Journal of Vegetation Science

Cover image for Vol. 28 Issue 5

Chief Editors: Meelis Pärtel and Valério D. Pillar, with Alessandro Chiarucci and Milan Chytrý (Chair of the Editors)

Impact Factor: 2.924

ISI Journal Citation Reports © Ranking: 2016: 4/64 (Forestry); 42/211 (Plant Sciences); 45/153 (Ecology)

Online ISSN: 1654-1103

Associated Title(s): Applied Vegetation Science

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The following are the most downloaded papers in Journal of Vegetation Science during 2015 / 2014

Which is a better predictor of plant traits: temperature or precipitation?Angela T. Moles, Sarah E. Perkins, Shawn W. Laffan, et al.

Spatial scale resolves the niche versus neutral theory debate.Jonathan M. Chase.

Plant assemblages do not respond homogenously to local variation in environmental conditions: functional responses differ with species identity and abundance.Bright B. Kumordz, David A. Wardle and Grégoire T. Freschet.

Quantifying multimodal trait distributions improves trait-based predictions of species abundances and functional diversity.Daniel C. Laughlin, Chaitanya Joshi, Sarah J. Richardson, et al.

Between- and within-species trait variability and the assembly of sapling communities in forest patches.Marcos B. Carlucci, Vanderlei J. Debastiani, Valério D. Pillar and Leandro D. S. Duarte.


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Recently Published Articles

  1. Variation of the biotic neighbourhood and topographic effects on tree survival in an old-growth temperate forest

    Yu Zhu, Huiying Cai, Feng Jiang and Guangze Jin

    Accepted manuscript online: 20 SEP 2017 05:20AM EST | DOI: 10.1111/jvs.12580

  2. Scaling α- and β-diversity: bryophytes along an elevational gradient on a subtropical oceanic Island (La Palma, Canary Islands)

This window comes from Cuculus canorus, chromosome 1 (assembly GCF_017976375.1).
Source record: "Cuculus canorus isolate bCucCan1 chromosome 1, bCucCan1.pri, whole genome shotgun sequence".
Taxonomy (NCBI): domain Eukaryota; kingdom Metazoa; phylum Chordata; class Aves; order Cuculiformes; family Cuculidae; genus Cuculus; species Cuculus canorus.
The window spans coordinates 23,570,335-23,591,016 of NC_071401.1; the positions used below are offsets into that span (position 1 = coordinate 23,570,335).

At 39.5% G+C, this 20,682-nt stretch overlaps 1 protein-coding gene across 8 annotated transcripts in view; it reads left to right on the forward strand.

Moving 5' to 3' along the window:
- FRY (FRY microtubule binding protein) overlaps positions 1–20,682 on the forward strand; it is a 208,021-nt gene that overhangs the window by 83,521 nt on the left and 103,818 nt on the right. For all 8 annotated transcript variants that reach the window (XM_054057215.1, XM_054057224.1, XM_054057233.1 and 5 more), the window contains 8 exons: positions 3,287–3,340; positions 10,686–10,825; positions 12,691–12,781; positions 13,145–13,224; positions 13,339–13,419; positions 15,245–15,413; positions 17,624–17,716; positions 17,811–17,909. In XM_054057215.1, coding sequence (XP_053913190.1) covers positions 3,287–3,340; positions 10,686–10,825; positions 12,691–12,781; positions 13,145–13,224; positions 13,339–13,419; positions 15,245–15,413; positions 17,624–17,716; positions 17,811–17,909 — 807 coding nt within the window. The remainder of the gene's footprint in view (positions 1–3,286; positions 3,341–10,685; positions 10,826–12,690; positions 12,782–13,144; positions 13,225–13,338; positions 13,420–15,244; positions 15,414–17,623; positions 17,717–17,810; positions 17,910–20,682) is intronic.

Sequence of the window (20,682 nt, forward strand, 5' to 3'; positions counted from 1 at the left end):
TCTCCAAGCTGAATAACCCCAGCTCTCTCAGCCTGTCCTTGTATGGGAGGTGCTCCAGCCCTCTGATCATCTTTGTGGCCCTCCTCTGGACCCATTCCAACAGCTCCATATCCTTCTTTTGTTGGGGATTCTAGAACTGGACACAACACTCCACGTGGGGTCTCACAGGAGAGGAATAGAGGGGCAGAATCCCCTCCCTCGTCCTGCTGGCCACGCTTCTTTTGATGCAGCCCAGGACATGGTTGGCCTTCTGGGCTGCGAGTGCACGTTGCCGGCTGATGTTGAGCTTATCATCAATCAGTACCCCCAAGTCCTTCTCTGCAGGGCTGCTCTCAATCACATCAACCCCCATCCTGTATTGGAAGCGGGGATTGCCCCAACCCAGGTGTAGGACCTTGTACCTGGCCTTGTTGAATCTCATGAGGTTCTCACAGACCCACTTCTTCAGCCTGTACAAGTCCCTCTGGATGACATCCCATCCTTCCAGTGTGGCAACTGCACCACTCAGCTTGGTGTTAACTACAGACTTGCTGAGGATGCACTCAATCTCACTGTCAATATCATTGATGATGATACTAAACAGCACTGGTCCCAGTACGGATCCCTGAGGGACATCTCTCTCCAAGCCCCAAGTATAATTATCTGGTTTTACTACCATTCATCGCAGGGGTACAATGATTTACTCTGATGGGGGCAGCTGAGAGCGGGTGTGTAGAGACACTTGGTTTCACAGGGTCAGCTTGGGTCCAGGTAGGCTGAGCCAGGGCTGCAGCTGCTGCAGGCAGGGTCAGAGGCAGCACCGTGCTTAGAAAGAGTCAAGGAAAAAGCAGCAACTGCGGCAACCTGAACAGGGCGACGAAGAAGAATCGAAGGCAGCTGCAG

Raquel Hernández-Hernández, Paulo A. V. Borges, Rosalina Gabriel, François Rigal, Claudine Ah-Peng and Juana María González-Mancebo

    Version of Record online: 19 SEP 2017 | DOI: 10.1111/jvs.12573

    Thumbnail image of graphical abstract

    Changes occurring on biodiversity along elevational gradients and how species distribution patterns are affected by spatial scale is a key topic in ecology. In this study we aim to increase the understanding of the spatial organization of bryophyte diversity at different scales along an insular elevational gradient in La Palma (Canary Islands).

  3. Invasion of Ligustrum lucidum (Oleaceae) in subtropical secondary forests of NW Argentina: declining growth rates of abundant native tree species

    Agustina Malizia, Oriana Osinaga-Acosta, Priscila Ana Powell and Roxana Aragón

    Version of Record online: 19 SEP 2017 | DOI: 10.1111/jvs.12572

    Thumbnail image of graphical abstract

    Ligustrum lucidum is invading post-agricultural native secondary forests. On average, native tree individuals grew 65% less in exotic neighborhoods (under L. lucidum trees) compared to native neighborhoods (under native trees). While invading, L. lucidum competed with native abundant tree species that compose the main structure of the forest canopy. In the future, L. lucidum may alter forest dynamics and ecosystem functioning.

  4. Are diversity trends in western Scandinavia influenced by post-glacial dispersal limitation?

    Vivian A. Felde, John-Arvid Grytnes, Anne E. Bjune, Sylvia M. Peglar and H. John B. Birks

    Version of Record online: 18 SEP 2017 | DOI: 10.1111/jvs.12569

    Thumbnail image of graphical abstract

    We explore how plant diversity patterns along a latitudinal gradient in western Scandinavia have changed over the last 8000 yrs using pollen data from 32 sites. A trend of decreasing diversity with higher latitudes has been stable during this time period although the diversity per site has steadily increased with time. Our findings suggest a role of post-glacial dispersal limitation.

  5. Long-term community change: bryophytes are more responsive than vascular plants to nitrogen deposition and warming

    Antoine Becker Scarpitta, Jacques Bardat, Arnault Lalanne and Mark Vellend

    Accepted manuscript online: 14 SEP 2017 03:02AM EST | DOI: 10.1111/jvs.12579

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